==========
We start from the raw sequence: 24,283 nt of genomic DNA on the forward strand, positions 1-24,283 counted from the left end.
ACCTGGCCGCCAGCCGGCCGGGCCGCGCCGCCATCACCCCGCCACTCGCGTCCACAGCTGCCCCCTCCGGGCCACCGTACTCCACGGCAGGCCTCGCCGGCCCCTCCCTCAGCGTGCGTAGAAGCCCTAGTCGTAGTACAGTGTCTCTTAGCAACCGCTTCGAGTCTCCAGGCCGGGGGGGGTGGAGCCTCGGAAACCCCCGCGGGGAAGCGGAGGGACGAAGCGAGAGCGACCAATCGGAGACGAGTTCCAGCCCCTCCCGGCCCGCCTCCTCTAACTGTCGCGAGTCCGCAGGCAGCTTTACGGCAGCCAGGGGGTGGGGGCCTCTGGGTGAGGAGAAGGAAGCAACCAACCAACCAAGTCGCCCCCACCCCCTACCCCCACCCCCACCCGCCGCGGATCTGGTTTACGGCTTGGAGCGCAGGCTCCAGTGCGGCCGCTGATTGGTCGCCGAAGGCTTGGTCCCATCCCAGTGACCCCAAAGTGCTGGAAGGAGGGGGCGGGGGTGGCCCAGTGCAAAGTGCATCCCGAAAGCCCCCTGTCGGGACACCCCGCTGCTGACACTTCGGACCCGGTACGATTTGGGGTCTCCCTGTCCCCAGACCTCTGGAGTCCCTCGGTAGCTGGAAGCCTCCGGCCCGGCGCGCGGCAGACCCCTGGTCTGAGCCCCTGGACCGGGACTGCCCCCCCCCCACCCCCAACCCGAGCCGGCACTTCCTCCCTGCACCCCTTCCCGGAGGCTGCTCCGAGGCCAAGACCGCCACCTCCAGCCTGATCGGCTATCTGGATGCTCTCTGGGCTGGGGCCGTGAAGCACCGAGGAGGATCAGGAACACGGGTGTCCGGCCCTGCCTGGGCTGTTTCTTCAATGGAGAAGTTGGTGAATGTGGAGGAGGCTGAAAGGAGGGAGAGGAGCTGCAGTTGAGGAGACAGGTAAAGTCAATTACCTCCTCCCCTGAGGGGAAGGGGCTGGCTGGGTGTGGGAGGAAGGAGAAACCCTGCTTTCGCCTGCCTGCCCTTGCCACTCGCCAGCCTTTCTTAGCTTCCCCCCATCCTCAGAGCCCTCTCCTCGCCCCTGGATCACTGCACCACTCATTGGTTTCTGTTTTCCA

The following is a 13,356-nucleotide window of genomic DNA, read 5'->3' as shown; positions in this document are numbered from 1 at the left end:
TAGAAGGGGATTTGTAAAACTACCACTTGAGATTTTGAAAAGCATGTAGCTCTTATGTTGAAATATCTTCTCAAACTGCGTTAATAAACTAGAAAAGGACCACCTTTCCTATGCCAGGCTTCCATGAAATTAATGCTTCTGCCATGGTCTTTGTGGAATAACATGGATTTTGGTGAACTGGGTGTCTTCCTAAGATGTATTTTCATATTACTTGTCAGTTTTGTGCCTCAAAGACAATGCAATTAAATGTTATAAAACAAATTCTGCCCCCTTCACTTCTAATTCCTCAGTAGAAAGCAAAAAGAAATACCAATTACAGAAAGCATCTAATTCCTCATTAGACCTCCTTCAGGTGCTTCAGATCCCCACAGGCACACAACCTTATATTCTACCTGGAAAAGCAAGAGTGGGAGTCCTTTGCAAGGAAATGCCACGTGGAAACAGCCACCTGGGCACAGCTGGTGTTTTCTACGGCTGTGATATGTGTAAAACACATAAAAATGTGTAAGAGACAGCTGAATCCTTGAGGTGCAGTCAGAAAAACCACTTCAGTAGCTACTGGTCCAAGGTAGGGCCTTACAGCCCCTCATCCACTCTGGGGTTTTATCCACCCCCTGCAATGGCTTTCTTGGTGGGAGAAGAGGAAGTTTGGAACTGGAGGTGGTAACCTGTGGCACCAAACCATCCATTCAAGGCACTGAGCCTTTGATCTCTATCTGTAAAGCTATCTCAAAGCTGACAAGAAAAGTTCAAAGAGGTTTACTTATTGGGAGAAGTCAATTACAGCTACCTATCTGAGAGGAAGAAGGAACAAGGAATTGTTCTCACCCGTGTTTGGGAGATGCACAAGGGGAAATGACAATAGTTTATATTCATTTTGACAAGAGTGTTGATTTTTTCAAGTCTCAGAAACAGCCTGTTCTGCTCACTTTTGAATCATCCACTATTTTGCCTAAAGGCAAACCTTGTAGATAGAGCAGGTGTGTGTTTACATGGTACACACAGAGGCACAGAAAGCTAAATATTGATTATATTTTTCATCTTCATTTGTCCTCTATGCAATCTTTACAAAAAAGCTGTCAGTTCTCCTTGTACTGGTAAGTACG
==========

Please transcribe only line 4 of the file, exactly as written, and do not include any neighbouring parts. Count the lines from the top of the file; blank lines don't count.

TAGAAGGGGATTTGTAAAACTACCACTTGAGATTTTGAAAAGCATGTAGCTCTTATGTTGAAATATCTTCTCAAACTGCGTTAATAAACTAGAAAAGGACCACCTTTCCTATGCCAGGCTTCCATGAAATTAATGCTTCTGCCATGGTCTTTGTGGAATAACATGGATTTTGGTGAACTGGGTGTCTTCCTAAGATGTATTTTCATATTACTTGTCAGTTTTGTGCCTCAAAGACAATGCAATTAAATGTTATAAAACAAATTCTGCCCCCTTCACTTCTAATTCCTCAGTAGAAAGCAAAAAGAAATACCAATTACAGAAAGCATCTAATTCCTCATTAGACCTCCTTCAGGTGCTTCAGATCCCCACAGGCACACAACCTTATATTCTACCTGGAAAAGCAAGAGTGGGAGTCCTTTGCAAGGAAATGCCACGTGGAAACAGCCACCTGGGCACAGCTGGTGTTTTCTACGGCTGTGATATGTGTAAAACACATAAAAATGTGTAAGAGACAGCTGAATCCTTGAGGTGCAGTCAGAAAAACCACTTCAGTAGCTACTGGTCCAAGGTAGGGCCTTACAGCCCCTCATCCACTCTGGGGTTTTATCCACCCCCTGCAATGGCTTTCTTGGTGGGAGAAGAGGAAGTTTGGAACTGGAGGTGGTAACCTGTGGCACCAAACCATCCATTCAAGGCACTGAGCCTTTGATCTCTATCTGTAAAGCTATCTCAAAGCTGACAAGAAAAGTTCAAAGAGGTTTACTTATTGGGAGAAGTCAATTACAGCTACCTATCTGAGAGGAAGAAGGAACAAGGAATTGTTCTCACCCGTGTTTGGGAGATGCACAAGGGGAAATGACAATAGTTTATATTCATTTTGACAAGAGTGTTGATTTTTTCAAGTCTCAGAAACAGCCTGTTCTGCTCACTTTTGAATCATCCACTATTTTGCCTAAAGGCAAACCTTGTAGATAGAGCAGGTGTGTGTTTACATGGTACACACAGAGGCACAGAAAGCTAAATATTGATTATATTTTTCATCTTCATTTGTCCTCTATGCAATCTTTACAAAAAAGCTGTCAGTTCTCCTTGTACTGGTAAGTACG